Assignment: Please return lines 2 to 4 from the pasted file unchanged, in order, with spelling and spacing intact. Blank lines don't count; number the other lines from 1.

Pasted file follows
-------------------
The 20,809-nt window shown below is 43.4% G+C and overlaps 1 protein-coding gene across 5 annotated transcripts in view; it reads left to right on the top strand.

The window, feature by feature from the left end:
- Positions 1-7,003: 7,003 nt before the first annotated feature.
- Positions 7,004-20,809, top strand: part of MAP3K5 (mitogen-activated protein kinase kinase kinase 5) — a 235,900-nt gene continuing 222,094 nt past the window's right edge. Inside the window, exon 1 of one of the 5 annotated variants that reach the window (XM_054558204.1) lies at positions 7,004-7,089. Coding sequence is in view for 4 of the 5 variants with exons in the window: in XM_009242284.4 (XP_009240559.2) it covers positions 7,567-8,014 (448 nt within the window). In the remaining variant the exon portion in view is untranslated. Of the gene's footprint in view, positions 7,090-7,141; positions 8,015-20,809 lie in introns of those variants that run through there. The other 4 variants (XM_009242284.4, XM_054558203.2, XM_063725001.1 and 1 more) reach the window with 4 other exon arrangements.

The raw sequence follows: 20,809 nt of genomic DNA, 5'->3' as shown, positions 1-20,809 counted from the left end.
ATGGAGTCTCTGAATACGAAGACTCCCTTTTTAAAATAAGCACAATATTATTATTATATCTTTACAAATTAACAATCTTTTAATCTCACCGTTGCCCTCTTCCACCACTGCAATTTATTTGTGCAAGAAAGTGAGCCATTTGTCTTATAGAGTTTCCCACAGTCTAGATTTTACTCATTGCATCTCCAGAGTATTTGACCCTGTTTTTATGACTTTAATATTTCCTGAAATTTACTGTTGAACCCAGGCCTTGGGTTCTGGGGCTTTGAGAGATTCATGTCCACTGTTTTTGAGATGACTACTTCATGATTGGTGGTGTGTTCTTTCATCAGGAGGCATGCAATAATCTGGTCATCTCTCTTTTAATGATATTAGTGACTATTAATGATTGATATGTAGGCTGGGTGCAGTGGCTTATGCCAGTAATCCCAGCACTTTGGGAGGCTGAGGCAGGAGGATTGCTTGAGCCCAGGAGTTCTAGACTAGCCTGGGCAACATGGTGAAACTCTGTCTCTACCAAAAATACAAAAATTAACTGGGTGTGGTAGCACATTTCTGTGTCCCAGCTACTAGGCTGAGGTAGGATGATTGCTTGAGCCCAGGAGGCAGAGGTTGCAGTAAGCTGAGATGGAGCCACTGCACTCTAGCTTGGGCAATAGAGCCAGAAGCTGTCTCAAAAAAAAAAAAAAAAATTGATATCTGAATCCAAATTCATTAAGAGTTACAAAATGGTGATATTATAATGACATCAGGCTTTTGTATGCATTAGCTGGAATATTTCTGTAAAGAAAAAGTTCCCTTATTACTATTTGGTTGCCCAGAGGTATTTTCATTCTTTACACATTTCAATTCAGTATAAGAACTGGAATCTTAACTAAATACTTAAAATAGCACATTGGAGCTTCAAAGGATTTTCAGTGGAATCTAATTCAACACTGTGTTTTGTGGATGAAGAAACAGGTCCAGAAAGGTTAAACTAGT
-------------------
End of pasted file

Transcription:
The window, feature by feature from the left end:
- Positions 1-7,003: 7,003 nt before the first annotated feature.
- Positions 7,004-20,809, top strand: part of MAP3K5 (mitogen-activated protein kinase kinase kinase 5) — a 235,900-nt gene continuing 222,094 nt past the window's right edge. Inside the window, exon 1 of one of the 5 annotated variants that reach the window (XM_054558204.1) lies at positions 7,004-7,089. Coding sequence is in view for 4 of the 5 variants with exons in the window: in XM_009242284.4 (XP_009240559.2) it covers positions 7,567-8,014 (448 nt within the window). In the remaining variant the exon portion in view is untranslated. Of the gene's footprint in view, positions 7,090-7,141; positions 8,015-20,809 lie in introns of those variants that run through there. The other 4 variants (XM_009242284.4, XM_054558203.2, XM_063725001.1 and 1 more) reach the window with 4 other exon arrangements.